Didn’t study for a big upcoming test? Not all hope is lost. Take a deep breath, and try these test taking strategies from Denver, Co tutor Clarence M...
We’ve all been there before: It’s the day of the test, or the night before, and you realize there is no way you will be able to get through all your studying. But that doesn’t mean you can’t get a decent score on the test — you just have to play your cards right.
My first suggestion is to stop studying! With an overwhelming workload and dwindling time you will most likely make yourself increasingly frantic and undermine any confidence you still have. Instead, make sure you are reasonably well-nourished and well-rested. Then perhaps briefly look over some sort of review or outline of the material to tie what you’ve studied together. Finally, if you have time, try to exercise for a few minutes, as the endorphins will make you more relaxed and confident. And make sure to get there early!
Multiple Choice Questions
To begin, go through the whole test quickly, answering all the questions you know off the bat and marking the ones you don’t know. Quickly getting some problems completed will help build your confidence and settle your nerves. It will also ensure you get all the easy points available and help to alleviate time pressure later on.
Always do the multiple choice questions first. They are easier, trust me. They provide cues that help to trigger memories otherwise stymied by the glaring white spaces beneath short answer questions. I’ve found that incorrect multiple choice options can often be used to answer other questions later on in the test. This is especially true of questions where you know generally know what the answer should be but are blanking on the actual term.
Once you’ve gone through the entire test, come back to the multiple choice and try to answer the questions you’ve left blank. With a basic grasp of the subject, you should be able to whittle most multiple choice questions down to two or three plausible answers. That means you should get about half those questions right if you are purely guessing between the two best answers. But you aren’t just guessing, which means you’ll probably get more than half those toss-ups right!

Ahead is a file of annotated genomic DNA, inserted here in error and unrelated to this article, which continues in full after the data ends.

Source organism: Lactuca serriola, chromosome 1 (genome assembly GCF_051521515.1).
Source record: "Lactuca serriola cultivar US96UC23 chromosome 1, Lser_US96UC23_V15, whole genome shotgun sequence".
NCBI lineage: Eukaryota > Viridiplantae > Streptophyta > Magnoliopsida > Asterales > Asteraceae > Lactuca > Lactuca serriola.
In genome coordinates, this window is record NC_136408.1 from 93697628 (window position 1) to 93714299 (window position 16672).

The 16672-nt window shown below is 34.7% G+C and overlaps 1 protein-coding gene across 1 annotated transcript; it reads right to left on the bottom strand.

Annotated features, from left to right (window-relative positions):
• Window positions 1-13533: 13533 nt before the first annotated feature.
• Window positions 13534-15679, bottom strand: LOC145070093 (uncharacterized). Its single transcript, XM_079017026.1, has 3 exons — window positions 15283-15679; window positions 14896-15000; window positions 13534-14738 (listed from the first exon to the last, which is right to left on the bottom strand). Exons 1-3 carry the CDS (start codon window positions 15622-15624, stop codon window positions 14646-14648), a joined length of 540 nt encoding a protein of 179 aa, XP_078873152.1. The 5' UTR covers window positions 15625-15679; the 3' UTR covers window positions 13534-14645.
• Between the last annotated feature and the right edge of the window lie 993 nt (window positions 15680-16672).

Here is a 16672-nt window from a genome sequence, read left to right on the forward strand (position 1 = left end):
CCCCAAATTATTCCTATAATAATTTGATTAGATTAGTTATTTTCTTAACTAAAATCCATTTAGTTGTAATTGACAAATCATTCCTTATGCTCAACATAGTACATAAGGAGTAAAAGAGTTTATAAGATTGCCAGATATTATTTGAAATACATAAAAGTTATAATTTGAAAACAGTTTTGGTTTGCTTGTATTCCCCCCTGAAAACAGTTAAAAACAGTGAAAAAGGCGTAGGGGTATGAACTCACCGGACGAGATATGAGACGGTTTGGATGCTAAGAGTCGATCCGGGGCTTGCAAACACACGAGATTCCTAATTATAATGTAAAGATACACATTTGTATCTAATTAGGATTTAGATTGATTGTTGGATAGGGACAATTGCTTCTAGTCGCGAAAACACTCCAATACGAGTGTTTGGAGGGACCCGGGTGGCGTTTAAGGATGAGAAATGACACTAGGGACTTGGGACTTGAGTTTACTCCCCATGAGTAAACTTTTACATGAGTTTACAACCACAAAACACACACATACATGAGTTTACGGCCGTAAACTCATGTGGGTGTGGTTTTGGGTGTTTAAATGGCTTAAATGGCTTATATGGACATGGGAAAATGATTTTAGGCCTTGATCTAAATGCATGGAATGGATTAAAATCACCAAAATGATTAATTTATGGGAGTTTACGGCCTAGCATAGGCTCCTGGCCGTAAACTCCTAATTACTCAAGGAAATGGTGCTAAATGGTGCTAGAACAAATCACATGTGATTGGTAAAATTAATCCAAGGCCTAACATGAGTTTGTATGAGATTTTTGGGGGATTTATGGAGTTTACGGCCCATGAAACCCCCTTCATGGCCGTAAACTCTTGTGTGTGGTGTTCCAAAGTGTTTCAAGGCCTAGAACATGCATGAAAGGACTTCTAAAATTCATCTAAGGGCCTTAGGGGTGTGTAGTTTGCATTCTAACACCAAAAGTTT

Now that you’re done with the multiple choice you can move to the short answer section. If there any numerical questions, make sure to scrupulously “show your work,” as teachers tend to give a lot of partial credit if you do. If you are unsure of the proper way to show your work numerically, you can always throw in some written explanations. It’s a bit dorky, and definitely humbling, but it can earn you a few points.
Likewise, try to over-explain your written answers. Sometimes in vaguely circling around an explanation a few times you’ll hit upon the right answer (or what the teacher is looking for). If you choose this approach be careful not to invent things or add unrelated information, since this will make your answer seem like an uniformed guess and could invalidate it.
Finally we get to the essays (hopefully there aren’t any!). I struggled with writing timed essays for the first two years of college. It’s hard. My advice is to read the prompts at the start of the test to get a head start on thinking about them. Then, before beginning to write, jot down a quick outline of your major arguments. When writing, stay on track. You are going to do better if you hit all the points in your outline and conclude it well than if you leave it half-finished (which is what I used to do). Also, if you don’t have a lot to say, a concise conclusion is a lot easier to write than some long-winded explanation of a shaky argument.
If you follow these tips you should be able to salvage a decent grade. But please don’t continue to rely on this strategy. Rather than trying to cram before a test, do your best to stay up on your work and reading. Also, try to consistently work with a tutor instead of turning to one once you start to struggle and fall behind. Regular lessons will help solidify your grasp of the subject as you go. Between better study habits and these test taking strategies you should be able to get an even better grade on the next test!
Clarence M. teaches analytical chemistry, biology, creative writing, science, Spanish, and more in Denver, CO. He has a Bachelor of Science focused on environmental microbiology and ecology, and has also studied history and writing at the collegiate level. Learn more about Clarence here!
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